Ageno Deep golden/amber in colour. Approx 70% Malvasia di Candia Aromatica, Ortrugo, Trebbiano given 3 months skin contact, half the juice matured in stainless steel tanks and the other half matured in used French oak barriques, then a further 2 years in bottle before release. Skin contact white wines have been traditional in the warmest regions of Europe, but the tradition has been lost with ‘progress’. Malvasia suits perfectly being made with skin contact as it has thick skins and is wonderfully aromatic (as the name suggests) Ortrugo contributes acidity to the blend. The 2011 is more open and accessible than previous vintages, namely 2010 and 2009, which are dense, multi-layered and slow-evolving.
Beautiful coppery/orange colour. With time open and air, this gets more and more layered. Balsamic notes, aromas of black tea, orange peel, then rose and Turkish Delight. Dryish, light-bodied, delicious acidity and a little tannic grip on the palate. Drink with cheeses, or with freshly-made pasta, butter and sage or simply as a vino di meditazione at the end of a meal.
'In May, I wrote a piece about the polarizing power of so-called orange wines, white wines made using the techniques for producing reds. Wines have been made this way for centuries, but they have achieved enough of a vogue in the last decade that marketers have seized on the idea.
As a result, many examples are timid or insipid, betraying their origins as business ventures rather than cultural expressions. But this bottle, from La Stoppa, an exceptional producer in the Emilia-Romagna region of Italy, was uncompromising.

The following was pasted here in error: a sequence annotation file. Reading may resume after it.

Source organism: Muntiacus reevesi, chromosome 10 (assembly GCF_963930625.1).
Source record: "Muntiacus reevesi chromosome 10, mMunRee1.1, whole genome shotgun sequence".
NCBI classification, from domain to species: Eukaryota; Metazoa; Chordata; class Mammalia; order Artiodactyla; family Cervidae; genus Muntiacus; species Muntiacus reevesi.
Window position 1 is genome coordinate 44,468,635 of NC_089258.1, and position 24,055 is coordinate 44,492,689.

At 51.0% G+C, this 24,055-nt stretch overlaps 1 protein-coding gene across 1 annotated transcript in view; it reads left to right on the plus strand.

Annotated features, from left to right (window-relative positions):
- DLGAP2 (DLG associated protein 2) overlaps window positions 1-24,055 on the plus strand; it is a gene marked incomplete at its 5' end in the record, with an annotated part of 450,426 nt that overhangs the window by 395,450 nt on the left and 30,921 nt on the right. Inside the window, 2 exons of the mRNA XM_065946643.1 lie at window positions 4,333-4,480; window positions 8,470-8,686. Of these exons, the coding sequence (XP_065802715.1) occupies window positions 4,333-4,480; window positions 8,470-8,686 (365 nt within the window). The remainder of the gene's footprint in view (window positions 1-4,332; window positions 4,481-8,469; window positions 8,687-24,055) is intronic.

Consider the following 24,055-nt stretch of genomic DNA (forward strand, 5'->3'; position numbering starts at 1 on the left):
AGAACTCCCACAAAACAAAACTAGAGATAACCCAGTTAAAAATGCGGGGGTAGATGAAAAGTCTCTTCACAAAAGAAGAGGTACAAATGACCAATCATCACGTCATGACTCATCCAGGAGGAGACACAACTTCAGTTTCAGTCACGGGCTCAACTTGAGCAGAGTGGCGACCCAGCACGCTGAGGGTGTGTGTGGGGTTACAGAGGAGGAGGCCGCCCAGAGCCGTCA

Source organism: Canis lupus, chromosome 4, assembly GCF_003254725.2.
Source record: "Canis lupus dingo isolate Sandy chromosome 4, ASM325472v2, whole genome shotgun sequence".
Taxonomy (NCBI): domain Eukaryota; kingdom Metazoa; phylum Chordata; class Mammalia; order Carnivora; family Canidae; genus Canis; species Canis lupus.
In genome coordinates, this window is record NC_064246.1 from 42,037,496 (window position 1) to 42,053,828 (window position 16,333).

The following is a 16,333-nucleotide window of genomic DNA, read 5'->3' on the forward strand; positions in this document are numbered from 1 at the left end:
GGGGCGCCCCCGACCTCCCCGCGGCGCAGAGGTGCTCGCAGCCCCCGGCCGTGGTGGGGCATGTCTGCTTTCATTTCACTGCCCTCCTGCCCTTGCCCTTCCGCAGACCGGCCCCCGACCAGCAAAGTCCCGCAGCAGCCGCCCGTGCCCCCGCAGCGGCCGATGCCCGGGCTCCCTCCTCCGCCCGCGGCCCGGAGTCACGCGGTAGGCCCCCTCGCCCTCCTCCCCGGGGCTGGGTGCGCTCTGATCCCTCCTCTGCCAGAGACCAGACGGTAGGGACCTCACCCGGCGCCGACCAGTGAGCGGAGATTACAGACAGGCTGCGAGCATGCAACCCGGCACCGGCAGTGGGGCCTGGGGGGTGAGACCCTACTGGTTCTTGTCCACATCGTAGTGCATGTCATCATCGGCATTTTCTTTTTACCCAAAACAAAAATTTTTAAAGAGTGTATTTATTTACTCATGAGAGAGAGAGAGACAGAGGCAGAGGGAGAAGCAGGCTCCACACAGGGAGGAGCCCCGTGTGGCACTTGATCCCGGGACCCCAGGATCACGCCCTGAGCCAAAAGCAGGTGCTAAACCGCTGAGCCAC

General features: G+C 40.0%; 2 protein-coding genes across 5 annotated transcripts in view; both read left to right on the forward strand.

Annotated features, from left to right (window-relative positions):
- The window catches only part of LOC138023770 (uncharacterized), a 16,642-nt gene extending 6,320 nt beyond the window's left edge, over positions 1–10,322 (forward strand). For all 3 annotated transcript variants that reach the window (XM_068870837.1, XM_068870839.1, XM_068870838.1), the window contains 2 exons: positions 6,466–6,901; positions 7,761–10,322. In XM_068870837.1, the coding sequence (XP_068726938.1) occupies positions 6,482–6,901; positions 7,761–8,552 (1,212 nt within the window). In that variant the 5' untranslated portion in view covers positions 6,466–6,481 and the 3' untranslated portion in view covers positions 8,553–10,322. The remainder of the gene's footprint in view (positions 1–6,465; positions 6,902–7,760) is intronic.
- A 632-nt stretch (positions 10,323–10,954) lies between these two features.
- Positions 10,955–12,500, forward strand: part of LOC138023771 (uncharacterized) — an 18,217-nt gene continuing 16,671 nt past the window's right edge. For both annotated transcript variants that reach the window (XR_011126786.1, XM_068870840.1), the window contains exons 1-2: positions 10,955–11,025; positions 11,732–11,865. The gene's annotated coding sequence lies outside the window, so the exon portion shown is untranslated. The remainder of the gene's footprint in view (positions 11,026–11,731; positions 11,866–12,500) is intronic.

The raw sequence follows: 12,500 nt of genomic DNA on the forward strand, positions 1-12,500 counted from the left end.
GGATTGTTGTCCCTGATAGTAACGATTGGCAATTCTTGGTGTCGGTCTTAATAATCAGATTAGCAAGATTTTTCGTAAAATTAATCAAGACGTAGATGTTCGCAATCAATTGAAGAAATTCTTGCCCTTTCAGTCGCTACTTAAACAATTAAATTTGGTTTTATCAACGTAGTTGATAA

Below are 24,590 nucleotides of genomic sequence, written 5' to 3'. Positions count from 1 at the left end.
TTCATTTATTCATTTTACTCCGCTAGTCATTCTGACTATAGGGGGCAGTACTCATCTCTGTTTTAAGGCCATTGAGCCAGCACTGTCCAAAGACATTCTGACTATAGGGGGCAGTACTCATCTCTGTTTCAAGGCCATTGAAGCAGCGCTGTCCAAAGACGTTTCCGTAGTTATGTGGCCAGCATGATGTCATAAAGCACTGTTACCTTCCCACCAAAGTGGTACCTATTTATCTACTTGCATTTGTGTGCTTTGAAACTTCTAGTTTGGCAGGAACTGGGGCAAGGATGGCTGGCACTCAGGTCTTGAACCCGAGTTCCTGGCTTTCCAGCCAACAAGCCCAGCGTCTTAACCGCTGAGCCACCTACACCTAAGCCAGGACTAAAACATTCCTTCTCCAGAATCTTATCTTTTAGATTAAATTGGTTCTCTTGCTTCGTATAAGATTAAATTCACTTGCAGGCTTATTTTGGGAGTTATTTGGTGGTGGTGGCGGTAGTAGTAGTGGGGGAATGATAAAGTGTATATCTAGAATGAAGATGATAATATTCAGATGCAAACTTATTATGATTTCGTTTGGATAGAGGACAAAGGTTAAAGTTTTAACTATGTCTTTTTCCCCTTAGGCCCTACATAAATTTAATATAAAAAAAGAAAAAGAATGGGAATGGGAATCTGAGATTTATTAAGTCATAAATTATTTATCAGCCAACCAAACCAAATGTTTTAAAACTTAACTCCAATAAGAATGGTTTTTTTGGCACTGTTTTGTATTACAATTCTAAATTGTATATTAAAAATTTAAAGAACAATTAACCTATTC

It was made mostly of Malvasia. The juice of the grapes had been macerated with the skins for around four months, giving the wine an almost shockingly deep amber color. On the palate, it was clear, pure and complex, with spicy herbal, floral flavors. It was a dazzling, rewarding bottle.'
Eric Asimov, NY Times, Wines to remember in a year to forget - Dec. 2020
LA STOPPA, Elena Pantaleoni, Rivergaro Certified organic, natural
La Stoppa is a 58 hectare property (30 planted to vines) located in the Colli Piacentini in north-west Emilia-Romagna. Founded in the late 19th century by a wealthy lawyer named Giancarlo Ageno, the estate was bought by Elena Pantaleoni’s father in 1973. At the time, the estate focused on producing international style wines. Elena inherited the estate in 1991 and by 1996, she and head vignaiolo Giulio Armani began to execute the vision they had for the future of the estate. They replanted 32 hectares of Barbera and Bornada, as well as a small amount of Malvasia Candia, Ortrugo and Trebianno, all of which were much more suited to the hot climate (it can be hotter than Sicily during the summer) and heavy clay soils of the Colli Piacentini.
The vines were worked organically from the early 90s and La Stoppa received organic certification in 2008. Elena, in typical humble fashion, describes herself as ‘la custode de la vigne’, merely a guardian, until she in her turn passes the estate to the next generation. Her low-key, but powerful conviction is that her responsibility is to farm and make wine in as sustainable, non-interventionist and authentic a way as possible. The wines qualify for Colli Piacentini DOC, but are bottled as Emilia IGT because she feels that the rules of the DOC do not allow the authenticity of the terroir to speak. Her stances on the necessity of truly artisan (as opposed to industrial) production, the use of indigenous grape varieties, yeasts and minimal intervention in the cantina have made her a leading voice for devotees of natural, artisanal wine. She featured in Jonathon Nossiter’s 2015 documentary ‘Natural Resistance’.